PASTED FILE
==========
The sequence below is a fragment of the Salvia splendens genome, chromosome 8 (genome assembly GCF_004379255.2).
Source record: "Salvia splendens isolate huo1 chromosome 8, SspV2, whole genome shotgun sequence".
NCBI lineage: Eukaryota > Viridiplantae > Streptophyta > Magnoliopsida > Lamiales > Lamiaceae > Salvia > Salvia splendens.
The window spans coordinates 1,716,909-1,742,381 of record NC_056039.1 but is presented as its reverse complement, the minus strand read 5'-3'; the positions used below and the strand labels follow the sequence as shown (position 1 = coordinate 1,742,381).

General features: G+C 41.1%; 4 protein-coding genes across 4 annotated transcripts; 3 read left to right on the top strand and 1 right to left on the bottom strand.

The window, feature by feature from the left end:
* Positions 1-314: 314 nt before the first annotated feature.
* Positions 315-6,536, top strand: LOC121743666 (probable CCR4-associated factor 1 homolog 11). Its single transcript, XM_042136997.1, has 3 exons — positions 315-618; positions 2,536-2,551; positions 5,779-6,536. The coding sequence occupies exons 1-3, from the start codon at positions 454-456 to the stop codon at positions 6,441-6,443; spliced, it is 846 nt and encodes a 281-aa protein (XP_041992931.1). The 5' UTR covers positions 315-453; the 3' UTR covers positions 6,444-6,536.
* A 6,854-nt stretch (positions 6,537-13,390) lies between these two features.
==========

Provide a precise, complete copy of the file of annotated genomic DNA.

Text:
The sequence below is a fragment of the Salvia splendens genome, chromosome 8 (genome assembly GCF_004379255.2).
Source record: "Salvia splendens isolate huo1 chromosome 8, SspV2, whole genome shotgun sequence".
NCBI lineage: Eukaryota > Viridiplantae > Streptophyta > Magnoliopsida > Lamiales > Lamiaceae > Salvia > Salvia splendens.
The window spans coordinates 1,716,909-1,742,381 of record NC_056039.1 but is presented as its reverse complement, the minus strand read 5'-3'; the positions used below and the strand labels follow the sequence as shown (position 1 = coordinate 1,742,381).

General features: G+C 41.1%; 4 protein-coding genes across 4 annotated transcripts; 3 read left to right on the top strand and 1 right to left on the bottom strand.

The window, feature by feature from the left end:
* Positions 1-314: 314 nt before the first annotated feature.
* Positions 315-6,536, top strand: LOC121743666 (probable CCR4-associated factor 1 homolog 11). Its single transcript, XM_042136997.1, has 3 exons — positions 315-618; positions 2,536-2,551; positions 5,779-6,536. The coding sequence occupies exons 1-3, from the start codon at positions 454-456 to the stop codon at positions 6,441-6,443; spliced, it is 846 nt and encodes a 281-aa protein (XP_041992931.1). The 5' UTR covers positions 315-453; the 3' UTR covers positions 6,444-6,536.
* A 6,854-nt stretch (positions 6,537-13,390) lies between these two features.